The biggest savers, though, are precisely those countries that should be the biggest savers. You'll hear plenty of complaints about the size of the Japanese and German current account surpluses - "they're not buying enough American goods, no wonder we're in such big deficit" - but, given their collective "greying", they have no option other than to build up reserves of capital elsewhere in the world. This is their nest egg, the pool of savings that they can eventually live off when they're heading through Italy on their "renaissance experience" coach tours.

Or at least that's what they'd like to think. The problem with sending savings abroad is that you can never be too sure that you'll get your money back. This is not just a case of worrying about regime change (although the 1979 Iranian revolution, for example, left a lot of investors with their fingers burnt): instead, there is no process that will definitely safeguard the value of the foreign assets. There is no global system of fiscal safeguards. The rule of law varies from country to country. And countries that have too many obligations to foreigners can always choose to default.

These differences imply that today's savings are not guaranteed to exert a command over tomorrow's resources. Go back to the Japanese situation. Yes, it makes sense for the Japanese to invest abroad. But can the Japanese really be sure that they will eventually have access to the output of foreign workers when they shut up shop and settle down to a leisurely game of pachinko? Unfortunately, no.

The Japanese are building up plenty of assets abroad, but their particular predilection is for US fixed income instruments, notably Treasuries. Of course, 10-year Treasuries offer a yield at the moment of around 4 per cent, a lot higher than the paltry 1.5 per cent yield on Japanese government bonds (JGBs). So there's nothing obviously irrational about Japan's acquisition of US Treasuries.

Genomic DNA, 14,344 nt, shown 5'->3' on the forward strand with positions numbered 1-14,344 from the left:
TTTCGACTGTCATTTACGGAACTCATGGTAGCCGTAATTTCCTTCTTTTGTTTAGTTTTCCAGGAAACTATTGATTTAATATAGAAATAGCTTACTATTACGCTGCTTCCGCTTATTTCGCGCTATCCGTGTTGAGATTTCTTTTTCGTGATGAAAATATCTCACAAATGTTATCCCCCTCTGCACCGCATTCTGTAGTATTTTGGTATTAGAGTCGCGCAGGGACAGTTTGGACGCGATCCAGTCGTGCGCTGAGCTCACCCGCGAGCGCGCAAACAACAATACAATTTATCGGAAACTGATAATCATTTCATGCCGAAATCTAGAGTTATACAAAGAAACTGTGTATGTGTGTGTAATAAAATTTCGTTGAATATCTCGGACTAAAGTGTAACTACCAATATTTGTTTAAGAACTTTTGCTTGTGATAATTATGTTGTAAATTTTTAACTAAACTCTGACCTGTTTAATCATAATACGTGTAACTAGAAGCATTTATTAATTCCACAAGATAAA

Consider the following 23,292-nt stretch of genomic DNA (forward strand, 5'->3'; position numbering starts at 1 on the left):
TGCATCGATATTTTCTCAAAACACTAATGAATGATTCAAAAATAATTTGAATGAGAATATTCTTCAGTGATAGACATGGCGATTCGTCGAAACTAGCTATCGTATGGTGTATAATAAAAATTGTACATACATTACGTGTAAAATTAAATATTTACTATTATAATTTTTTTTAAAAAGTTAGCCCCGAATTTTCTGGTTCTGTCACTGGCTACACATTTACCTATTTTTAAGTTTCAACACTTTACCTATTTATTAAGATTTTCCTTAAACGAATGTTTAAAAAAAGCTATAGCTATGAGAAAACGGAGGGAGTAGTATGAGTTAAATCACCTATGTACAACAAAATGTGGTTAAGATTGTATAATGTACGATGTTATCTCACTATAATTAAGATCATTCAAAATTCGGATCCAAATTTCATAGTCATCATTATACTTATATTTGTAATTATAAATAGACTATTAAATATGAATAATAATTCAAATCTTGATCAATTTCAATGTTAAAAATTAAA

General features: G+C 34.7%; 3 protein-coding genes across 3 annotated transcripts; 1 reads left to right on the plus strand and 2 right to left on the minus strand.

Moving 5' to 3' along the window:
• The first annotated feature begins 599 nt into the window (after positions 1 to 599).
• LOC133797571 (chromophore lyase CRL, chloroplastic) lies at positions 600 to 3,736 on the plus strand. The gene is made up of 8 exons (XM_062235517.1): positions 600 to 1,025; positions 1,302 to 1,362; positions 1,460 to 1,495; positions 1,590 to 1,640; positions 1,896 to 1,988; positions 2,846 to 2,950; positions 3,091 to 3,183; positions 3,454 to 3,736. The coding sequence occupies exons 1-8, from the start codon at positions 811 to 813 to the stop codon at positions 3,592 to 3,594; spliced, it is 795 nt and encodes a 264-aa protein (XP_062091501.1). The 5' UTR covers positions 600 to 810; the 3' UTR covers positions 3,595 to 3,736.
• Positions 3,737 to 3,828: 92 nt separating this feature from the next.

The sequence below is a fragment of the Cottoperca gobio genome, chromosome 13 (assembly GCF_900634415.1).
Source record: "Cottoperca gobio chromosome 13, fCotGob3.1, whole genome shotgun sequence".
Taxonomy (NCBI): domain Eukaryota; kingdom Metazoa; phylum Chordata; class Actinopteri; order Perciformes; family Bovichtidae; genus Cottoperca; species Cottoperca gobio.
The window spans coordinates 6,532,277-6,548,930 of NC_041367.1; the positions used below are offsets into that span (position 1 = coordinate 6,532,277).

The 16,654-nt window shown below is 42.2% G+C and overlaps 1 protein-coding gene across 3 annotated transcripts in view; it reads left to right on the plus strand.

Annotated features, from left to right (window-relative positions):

There is, though, a problem. Japan's acquisition of US government paper implies that Japan is building up claims on America's future economic output or, more precisely, claims on America's future taxpayers. This is no more than an international version of continental Europe's pay-as-you-go pension systems that are often regarded as giant Ponzi schemes. And for Japan and America, the moment of truth is likely to emerge in 10 or 20 years' time. By then, the US population will also be greying but, at the same time, discovering that its workers have an obligation not only to feed its own pensioners but, in addition, to feed Mr and Mrs Yamamoto who are still enjoying their years of dotage. It's the Chinese 4-2-1 story on an international scale.

Who will be able to exert the stronger claim on limited American resources? Luckily for older Americans, they're part of the American democratic process and will be able to exert their influence. Unluckily for the Japanese, they're not. So how would America be able to shrink its overseas obligations? The answer is simple. The dollar will have to come down a very long way. A dollar decline would, at a stroke, reduce the value of Japan's US-held savings in yen terms. For the Japanese, this would feel like a default. For the Americans, it would be an escape from demographic bondage. For the rest of us, it would look like theft on a grand scale.

International capital flows make a lot of sense. But the internationalisation of capital flows to deal with demographic challenges alone is not guaranteed to be successful. Ageing populations tend to make excessive claims on only limited output and this is no less true on the international scale than on the national scale. The people of Cardiff might be happy to invest in Birmingham's economy, but they might not be any better off were they to choose Birmingham, Alabama, than Birmingham, England, even if it's not greying at the same rate.

Stephen King is managing director of economics at HSBC

stephen.king@hsbcib.com